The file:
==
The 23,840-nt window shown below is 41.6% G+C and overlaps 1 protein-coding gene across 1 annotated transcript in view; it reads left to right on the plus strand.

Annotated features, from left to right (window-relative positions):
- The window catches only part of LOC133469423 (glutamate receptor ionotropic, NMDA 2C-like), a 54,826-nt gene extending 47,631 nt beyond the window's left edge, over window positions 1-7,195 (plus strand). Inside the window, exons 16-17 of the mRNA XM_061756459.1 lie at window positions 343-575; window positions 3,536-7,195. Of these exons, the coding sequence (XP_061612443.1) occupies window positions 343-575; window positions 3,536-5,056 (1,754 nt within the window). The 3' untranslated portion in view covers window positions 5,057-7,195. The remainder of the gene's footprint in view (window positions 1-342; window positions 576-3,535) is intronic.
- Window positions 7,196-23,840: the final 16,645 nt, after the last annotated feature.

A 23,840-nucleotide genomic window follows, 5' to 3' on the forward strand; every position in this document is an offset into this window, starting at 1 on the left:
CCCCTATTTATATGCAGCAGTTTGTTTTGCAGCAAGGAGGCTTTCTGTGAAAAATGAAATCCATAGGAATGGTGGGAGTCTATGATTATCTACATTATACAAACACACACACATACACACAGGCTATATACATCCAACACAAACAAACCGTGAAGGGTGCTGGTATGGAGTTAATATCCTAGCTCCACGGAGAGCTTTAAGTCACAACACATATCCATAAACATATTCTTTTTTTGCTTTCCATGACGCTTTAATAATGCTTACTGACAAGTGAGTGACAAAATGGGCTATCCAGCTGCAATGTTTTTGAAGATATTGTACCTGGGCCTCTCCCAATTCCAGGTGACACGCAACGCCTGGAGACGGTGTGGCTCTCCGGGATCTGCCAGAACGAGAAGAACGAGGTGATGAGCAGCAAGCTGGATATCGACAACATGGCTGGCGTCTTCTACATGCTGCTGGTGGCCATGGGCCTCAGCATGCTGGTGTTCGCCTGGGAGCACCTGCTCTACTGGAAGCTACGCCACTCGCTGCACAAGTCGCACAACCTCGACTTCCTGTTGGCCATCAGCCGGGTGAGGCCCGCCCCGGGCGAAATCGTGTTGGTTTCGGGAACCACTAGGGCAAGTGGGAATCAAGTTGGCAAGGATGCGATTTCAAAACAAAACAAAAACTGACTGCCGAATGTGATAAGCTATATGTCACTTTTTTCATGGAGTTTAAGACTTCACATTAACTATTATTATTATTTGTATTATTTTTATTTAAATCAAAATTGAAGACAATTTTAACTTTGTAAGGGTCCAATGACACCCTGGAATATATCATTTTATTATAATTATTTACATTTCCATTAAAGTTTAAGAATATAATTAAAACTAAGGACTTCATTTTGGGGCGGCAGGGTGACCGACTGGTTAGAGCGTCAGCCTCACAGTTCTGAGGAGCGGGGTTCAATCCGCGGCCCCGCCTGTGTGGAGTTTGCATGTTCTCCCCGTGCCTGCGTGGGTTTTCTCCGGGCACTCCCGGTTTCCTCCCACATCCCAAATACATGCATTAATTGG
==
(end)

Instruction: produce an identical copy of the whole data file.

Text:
The 23,840-nt window shown below is 41.6% G+C and overlaps 1 protein-coding gene across 1 annotated transcript in view; it reads left to right on the plus strand.

Annotated features, from left to right (window-relative positions):
- The window catches only part of LOC133469423 (glutamate receptor ionotropic, NMDA 2C-like), a 54,826-nt gene extending 47,631 nt beyond the window's left edge, over window positions 1-7,195 (plus strand). Inside the window, exons 16-17 of the mRNA XM_061756459.1 lie at window positions 343-575; window positions 3,536-7,195. Of these exons, the coding sequence (XP_061612443.1) occupies window positions 343-575; window positions 3,536-5,056 (1,754 nt within the window). The 3' untranslated portion in view covers window positions 5,057-7,195. The remainder of the gene's footprint in view (window positions 1-342; window positions 576-3,535) is intronic.
- Window positions 7,196-23,840: the final 16,645 nt, after the last annotated feature.

A 23,840-nucleotide genomic window follows, 5' to 3' on the forward strand; every position in this document is an offset into this window, starting at 1 on the left:
CCCCTATTTATATGCAGCAGTTTGTTTTGCAGCAAGGAGGCTTTCTGTGAAAAATGAAATCCATAGGAATGGTGGGAGTCTATGATTATCTACATTATACAAACACACACACATACACACAGGCTATATACATCCAACACAAACAAACCGTGAAGGGTGCTGGTATGGAGTTAATATCCTAGCTCCACGGAGAGCTTTAAGTCACAACACATATCCATAAACATATTCTTTTTTTGCTTTCCATGACGCTTTAATAATGCTTACTGACAAGTGAGTGACAAAATGGGCTATCCAGCTGCAATGTTTTTGAAGATATTGTACCTGGGCCTCTCCCAATTCCAGGTGACACGCAACGCCTGGAGACGGTGTGGCTCTCCGGGATCTGCCAGAACGAGAAGAACGAGGTGATGAGCAGCAAGCTGGATATCGACAACATGGCTGGCGTCTTCTACATGCTGCTGGTGGCCATGGGCCTCAGCATGCTGGTGTTCGCCTGGGAGCACCTGCTCTACTGGAAGCTACGCCACTCGCTGCACAAGTCGCACAACCTCGACTTCCTGTTGGCCATCAGCCGGGTGAGGCCCGCCCCGGGCGAAATCGTGTTGGTTTCGGGAACCACTAGGGCAAGTGGGAATCAAGTTGGCAAGGATGCGATTTCAAAACAAAACAAAAACTGACTGCCGAATGTGATAAGCTATATGTCACTTTTTTCATGGAGTTTAAGACTTCACATTAACTATTATTATTATTTGTATTATTTTTATTTAAATCAAAATTGAAGACAATTTTAACTTTGTAAGGGTCCAATGACACCCTGGAATATATCATTTTATTATAATTATTTACATTTCCATTAAAGTTTAAGAATATAATTAAAACTAAGGACTTCATTTTGGGGCGGCAGGGTGACCGACTGGTTAGAGCGTCAGCCTCACAGTTCTGAGGAGCGGGGTTCAATCCGCGGCCCCGCCTGTGTGGAGTTTGCATGTTCTCCCCGTGCCTGCGTGGGTTTTCTCCGGGCACTCCCGGTTTCCTCCCACATCCCAAATACATGCATTAATTGG